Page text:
Every class has its clown, but it’s pretty hard to stand out in comedy school.
Nevertheless, the Yukon’s Claire Ness managed to annoy instructors and fellow students alike with her over-the-top personality.
“People didn’t appreciate my positivity,” she said last week.
“People think comics need to be morose.”
Ness is anything but.
The Yukon born and bred all-around-entertainer has spent nearly seven years working and training outside of the territory.
Now she’s back, looking to entertain her hometown and teach others to do the same.
Ness spent two years at Toronto’s Humber College studying comedy writing and performance.
But it was outside the classroom that Ness discovered her true passion.
On a whim, she started training at a circus gym.
“That’s where I met my circus family,” said Ness.
She began training with the friends she met at the gym and performing as well.
The group put on shows and organized a monthly circus cabaret, where Ness would do vaudeville, comedy and acrobatics as well as clowning and singing.
“It was like a variety show,” said Ness.
“It was crazy, just like its name: we called it the Lunacy Cabaret.”
After completing her program at Humber, Ness became the head coach of the kids programming at Zero Gravity Circus in Toronto.
For four years, she ran circus summer camps and after-school programs.
She also continued performing, did some corporate shows and even played a starring role as the only clown at the Winnipeg Folk Festival.
Despite all her experience, Ness wanted more training.
She decided to run away from one circus and join another, moving to Montreal to do a year-long trainer’s program at the National Circus School.
The school is the Harvard of clown colleges, and is the main recruiting ground for Cirque du Soleil.
But Ness didn’t want to work for the world’s most popular circus.
“I was more interested in coming back to the Yukon to give back to the community and start from scratch on my own,” she said.
“I never felt needed in Montreal – it’s so saturated with circus.
“I wanted to start from a place where I feel inspired and can really make a difference within the community.”
Ness started by offering her services as a singing and dancing stilt walker, balloon animal twister, face painter and clown.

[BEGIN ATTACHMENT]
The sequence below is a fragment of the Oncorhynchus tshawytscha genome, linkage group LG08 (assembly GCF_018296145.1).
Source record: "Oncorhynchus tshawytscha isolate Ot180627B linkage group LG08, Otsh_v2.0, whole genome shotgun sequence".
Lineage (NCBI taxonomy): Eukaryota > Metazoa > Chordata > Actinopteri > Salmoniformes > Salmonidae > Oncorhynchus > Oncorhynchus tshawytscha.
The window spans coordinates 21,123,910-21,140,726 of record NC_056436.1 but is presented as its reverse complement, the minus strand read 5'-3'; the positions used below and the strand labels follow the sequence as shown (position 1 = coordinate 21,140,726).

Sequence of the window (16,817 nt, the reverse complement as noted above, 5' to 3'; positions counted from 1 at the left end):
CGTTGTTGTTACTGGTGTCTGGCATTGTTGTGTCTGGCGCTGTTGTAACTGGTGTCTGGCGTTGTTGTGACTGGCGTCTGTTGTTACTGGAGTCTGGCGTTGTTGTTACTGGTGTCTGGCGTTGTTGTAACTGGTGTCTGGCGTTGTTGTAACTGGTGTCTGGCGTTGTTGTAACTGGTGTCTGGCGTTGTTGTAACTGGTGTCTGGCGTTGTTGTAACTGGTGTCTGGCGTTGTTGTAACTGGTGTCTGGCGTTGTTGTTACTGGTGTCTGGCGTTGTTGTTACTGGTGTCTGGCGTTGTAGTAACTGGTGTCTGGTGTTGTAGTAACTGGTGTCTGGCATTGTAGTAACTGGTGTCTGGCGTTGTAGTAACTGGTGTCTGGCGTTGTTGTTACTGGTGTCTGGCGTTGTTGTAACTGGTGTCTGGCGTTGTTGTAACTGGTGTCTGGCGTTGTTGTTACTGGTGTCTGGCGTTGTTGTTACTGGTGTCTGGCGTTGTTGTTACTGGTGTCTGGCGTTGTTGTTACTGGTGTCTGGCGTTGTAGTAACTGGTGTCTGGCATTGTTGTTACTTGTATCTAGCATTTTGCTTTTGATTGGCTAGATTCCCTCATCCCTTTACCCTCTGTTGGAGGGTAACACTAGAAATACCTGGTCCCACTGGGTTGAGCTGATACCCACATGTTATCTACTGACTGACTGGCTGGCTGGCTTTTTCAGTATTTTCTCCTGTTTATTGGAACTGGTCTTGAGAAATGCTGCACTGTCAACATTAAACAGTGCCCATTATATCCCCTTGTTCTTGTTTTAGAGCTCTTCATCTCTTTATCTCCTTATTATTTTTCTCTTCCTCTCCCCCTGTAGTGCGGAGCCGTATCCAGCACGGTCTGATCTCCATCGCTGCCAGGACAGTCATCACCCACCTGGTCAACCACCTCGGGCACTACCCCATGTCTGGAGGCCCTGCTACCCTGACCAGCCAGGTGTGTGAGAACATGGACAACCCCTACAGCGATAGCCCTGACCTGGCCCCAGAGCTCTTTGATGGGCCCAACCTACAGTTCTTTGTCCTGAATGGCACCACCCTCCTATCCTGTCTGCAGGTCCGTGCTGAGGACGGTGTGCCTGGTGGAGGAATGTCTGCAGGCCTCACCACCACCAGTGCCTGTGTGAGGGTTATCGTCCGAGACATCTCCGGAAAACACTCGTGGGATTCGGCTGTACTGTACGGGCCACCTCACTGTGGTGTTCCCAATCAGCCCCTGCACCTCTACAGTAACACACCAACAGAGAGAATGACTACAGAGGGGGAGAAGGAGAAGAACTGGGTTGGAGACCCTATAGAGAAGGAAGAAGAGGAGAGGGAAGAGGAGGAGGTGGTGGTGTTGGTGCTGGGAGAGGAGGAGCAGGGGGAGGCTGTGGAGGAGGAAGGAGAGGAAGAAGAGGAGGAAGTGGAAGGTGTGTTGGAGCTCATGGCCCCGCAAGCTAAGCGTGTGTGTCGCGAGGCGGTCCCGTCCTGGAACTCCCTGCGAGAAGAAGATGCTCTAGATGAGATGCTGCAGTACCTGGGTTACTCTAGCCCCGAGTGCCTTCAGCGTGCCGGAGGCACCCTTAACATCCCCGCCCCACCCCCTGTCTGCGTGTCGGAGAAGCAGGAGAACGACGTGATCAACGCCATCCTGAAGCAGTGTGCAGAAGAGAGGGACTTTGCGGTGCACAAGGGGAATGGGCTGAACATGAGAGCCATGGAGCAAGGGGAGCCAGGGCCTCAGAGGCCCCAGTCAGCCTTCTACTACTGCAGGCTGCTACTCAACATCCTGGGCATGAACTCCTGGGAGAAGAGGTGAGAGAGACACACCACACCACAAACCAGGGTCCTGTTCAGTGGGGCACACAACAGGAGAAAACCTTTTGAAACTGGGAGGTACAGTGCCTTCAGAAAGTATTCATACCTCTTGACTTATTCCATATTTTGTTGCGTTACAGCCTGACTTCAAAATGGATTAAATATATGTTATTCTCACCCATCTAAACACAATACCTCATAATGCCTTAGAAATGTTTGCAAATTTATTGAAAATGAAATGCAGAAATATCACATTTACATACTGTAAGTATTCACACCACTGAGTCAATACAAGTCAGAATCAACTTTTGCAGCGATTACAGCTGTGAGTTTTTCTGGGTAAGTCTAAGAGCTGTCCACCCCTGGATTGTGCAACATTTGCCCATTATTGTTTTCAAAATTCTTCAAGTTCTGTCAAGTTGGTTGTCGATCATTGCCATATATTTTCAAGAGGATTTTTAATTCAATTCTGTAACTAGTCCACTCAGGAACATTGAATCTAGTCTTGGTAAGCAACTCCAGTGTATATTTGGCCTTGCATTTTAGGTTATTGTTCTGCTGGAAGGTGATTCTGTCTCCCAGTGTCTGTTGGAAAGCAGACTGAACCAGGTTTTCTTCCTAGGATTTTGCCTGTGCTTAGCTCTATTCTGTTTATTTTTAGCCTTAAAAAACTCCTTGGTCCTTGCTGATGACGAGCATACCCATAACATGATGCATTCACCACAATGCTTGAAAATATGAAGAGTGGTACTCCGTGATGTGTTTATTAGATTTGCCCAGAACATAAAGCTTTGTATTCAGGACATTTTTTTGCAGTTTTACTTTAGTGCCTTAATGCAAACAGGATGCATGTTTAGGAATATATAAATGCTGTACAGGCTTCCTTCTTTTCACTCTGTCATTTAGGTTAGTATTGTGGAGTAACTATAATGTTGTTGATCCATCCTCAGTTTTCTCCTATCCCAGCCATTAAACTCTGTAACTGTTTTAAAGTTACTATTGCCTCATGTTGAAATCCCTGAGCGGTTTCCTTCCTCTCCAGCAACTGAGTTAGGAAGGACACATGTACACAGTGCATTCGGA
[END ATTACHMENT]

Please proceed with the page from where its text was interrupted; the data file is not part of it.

You’ll probably see and hear the stilt-walking Ness towering above you at the next festival or event you attend.
For those who would like to get a taste of the circus – before making the decision to run away and join one yourself – Ness is offering adult circus classes.
The weeklong night classes run from 6 to 8 p.m. at Leaping Feats.
The week of July 25, she’ll be offering a circus props intensive – teaching students to spin hula hoops, poi and juggling balls.
A beginner clown intensive starts August 1. The advanced clown intensive begins August 16.
And the week of August 22, Ness is putting on a bouffon intensive.
Bouffon, for the uninitiated, is the fine art of being a fool.
It’s basically satire. By making fun of herself, the bouffon makes the audience squirm in their seats – like Borat or Homer Simpson.
“It came from when the king and queen used to invite the swamp people – all the rejects of society, the hunchbacks and the deformed people – once a year to put on a play,” Ness explained.
“They try to make fun of the king and queen and show them how terrible they are being to their people without it being too obvious.
“Their goal was that the king and queen go home and slit their wrists because they’re so terrible to their people. And if not that, then at least create some positive change for the kingdom.”
Ness doesn’t plan to stop there.
She wants to open a black-box theatre in Riverdale – something with high ceilings and rigging points where she could run a circus school and put on shows.
She’s also organizing a Solstice Cabaret at the Guild Hall.
“That’ll be the first sort of fundraiser for the Yukon Circus Society,” she said.
Ness is the only member of the circus society so far, but she hopes that she’ll inspire enough people to join very soon.
Organizing a society, putting on classes, starting a theatre and working certain government-run events is a lot of work, said Ness.
And not the entertaining type of work that she loves. There’s a lot of organizing, a lot of paperwork and a lot of red tape.
“It all involves a lot of jumping through hoops,” she said.
“But we trained for that at the circus.”
All of Ness’s weeklong workshops cost between $175 and $200 and are available in both French and English.
You can register at Leaping Feats.
Ness will also be offering some aerial workshops (silks, aerial hoop) and some circus camps for kids as soon as she can find the right venue.
Contact Chris Oke at